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South Africa’s tough new transformation regulations have undergone a significant adjustment that firms need to be aware of.

The Employment Equity Amendment Bill just underwent significant changes that will allow smaller firms much-needed breathing room. The bill is currently waiting for president Cyril Ramaphosa’s approval.

A revision in the definition of “designated employer” will benefit smaller employers, claim Werksmans Attorneys’ Gillian Lumb and Nadeem Mahomed. Regardless of their yearly turnover, firms with fewer than 50 employees will be excluded from the criteria.

Smaller businesses will no longer be required to adhere to the duties of a designated employer with regard to affirmative action, such as creating and implementing employment equity plans, reporting to and submitting employment equality reports to the Department of Employment and Labour.

According to the company, this will greatly lessen the administrative load on these firms.

On May 17, 2022, the Employment Equity Amendment Bill, 2020 was approved by the National Assembly and National Council of Provinces. President Cyril Ramaphosa must now ratify it and sign it into law.

On September 1, 2023, the newly revised Employment Equity (EE) Act will go into effect with the intention of assisting South Africa’s workplace change.

The changes will provide the employment and labor minister more authority to control EE targets for particular industries as well as compliance standards for issuing EE Compliance Certificates in accordance with Section 53 of the Act.

Smaller businesses will still be able to acquire a certificate of compliance under section 53 of the EEA, Werksmans said, even though they won’t be required to create and submit employment equity reports due to the revision that would result in the repeal of section 14 of the EEA.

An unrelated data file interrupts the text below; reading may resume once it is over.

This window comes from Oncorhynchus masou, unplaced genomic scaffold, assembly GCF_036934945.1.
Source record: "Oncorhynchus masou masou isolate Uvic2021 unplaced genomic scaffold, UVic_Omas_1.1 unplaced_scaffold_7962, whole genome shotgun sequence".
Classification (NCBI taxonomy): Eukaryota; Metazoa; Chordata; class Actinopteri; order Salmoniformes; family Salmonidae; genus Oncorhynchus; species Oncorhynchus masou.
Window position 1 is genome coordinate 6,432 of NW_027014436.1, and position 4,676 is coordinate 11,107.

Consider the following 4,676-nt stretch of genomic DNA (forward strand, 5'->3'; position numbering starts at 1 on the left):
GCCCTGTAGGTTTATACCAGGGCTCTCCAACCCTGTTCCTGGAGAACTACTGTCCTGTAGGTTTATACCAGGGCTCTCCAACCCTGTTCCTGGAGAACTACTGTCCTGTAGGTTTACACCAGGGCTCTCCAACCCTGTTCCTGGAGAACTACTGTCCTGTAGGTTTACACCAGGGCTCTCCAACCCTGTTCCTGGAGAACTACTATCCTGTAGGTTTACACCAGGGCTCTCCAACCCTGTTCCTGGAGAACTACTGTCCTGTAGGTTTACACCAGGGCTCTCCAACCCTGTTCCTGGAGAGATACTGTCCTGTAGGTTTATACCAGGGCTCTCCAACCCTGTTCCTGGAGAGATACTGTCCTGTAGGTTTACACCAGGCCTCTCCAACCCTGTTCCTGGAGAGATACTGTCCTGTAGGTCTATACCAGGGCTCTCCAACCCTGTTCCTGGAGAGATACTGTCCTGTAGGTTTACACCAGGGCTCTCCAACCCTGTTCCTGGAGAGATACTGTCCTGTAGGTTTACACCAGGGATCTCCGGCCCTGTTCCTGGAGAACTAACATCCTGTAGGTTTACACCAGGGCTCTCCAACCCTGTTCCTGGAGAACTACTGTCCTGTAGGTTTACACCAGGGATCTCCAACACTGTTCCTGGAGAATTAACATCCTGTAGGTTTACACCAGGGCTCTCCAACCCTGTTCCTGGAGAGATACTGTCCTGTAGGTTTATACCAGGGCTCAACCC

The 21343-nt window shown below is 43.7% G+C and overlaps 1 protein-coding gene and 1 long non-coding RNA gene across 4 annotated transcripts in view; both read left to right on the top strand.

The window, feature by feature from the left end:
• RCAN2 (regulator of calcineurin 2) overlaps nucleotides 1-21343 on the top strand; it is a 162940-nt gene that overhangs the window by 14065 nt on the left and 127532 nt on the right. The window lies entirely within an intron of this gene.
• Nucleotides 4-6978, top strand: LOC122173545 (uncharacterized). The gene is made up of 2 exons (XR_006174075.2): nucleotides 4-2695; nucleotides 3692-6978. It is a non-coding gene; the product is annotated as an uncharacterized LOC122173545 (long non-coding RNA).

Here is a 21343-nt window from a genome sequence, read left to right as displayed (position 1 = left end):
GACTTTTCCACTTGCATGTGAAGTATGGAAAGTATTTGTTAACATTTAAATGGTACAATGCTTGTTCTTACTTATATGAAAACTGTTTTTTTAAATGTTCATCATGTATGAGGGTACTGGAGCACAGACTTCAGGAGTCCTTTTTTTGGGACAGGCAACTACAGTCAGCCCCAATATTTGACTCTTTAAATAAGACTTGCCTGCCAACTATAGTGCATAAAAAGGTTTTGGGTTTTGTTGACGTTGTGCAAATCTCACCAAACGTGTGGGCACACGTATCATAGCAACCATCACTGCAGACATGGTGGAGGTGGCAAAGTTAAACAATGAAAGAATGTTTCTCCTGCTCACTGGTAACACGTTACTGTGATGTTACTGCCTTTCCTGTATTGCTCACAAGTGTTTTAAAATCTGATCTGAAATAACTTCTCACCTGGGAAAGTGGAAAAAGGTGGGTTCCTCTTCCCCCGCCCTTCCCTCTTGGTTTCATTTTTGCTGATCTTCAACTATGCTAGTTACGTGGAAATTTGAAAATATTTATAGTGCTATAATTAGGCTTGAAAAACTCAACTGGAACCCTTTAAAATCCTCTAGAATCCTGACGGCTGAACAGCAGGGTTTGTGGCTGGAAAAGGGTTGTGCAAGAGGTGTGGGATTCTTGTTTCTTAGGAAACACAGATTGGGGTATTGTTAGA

The measure will soon be signed by the president, according to Thembinkosi Mkalipi, acting deputy director-general of Labour Policy and Industrial Relations.

He expressed concern that even companies who may not deal with the state directly would still need to abide by the rules.

With the exception of the South African National Defence Force, National Intelligence Agency, and South African Secret Services, all employees and employers are covered by the EEA after accounting for the small business amendments.

Mkalipi stated that the department would provide the list of sector targets for public discussion in due course.

The effect for employers is that they will need to review their targets if they already have an EE plan in place because it will be impacted by the targets that are set.

Mkalipi claims that the establishment of EE objectives involved consultation with 18 different industries.

With a goal deadline of the end of September, the following industries have either been consulted or are currently being consulted:

  • Water supply
  • Sewer management, and remediation, along with lodging and culinary services, are all important.
  • Social work and human health
  • Fisheries, forestry, and agriculture
  • Retail and wholesale trade;
  • Automobile and motorcycle repair;
  • Administration and assistance;
  • Technological, scientific, and professional
  • Supply of electricity, gas, steam, and a/c; financial and insurance businesses.
  • Manufacturing, information and communication, public administration, manufacturing, real estate, and mining and quarrying.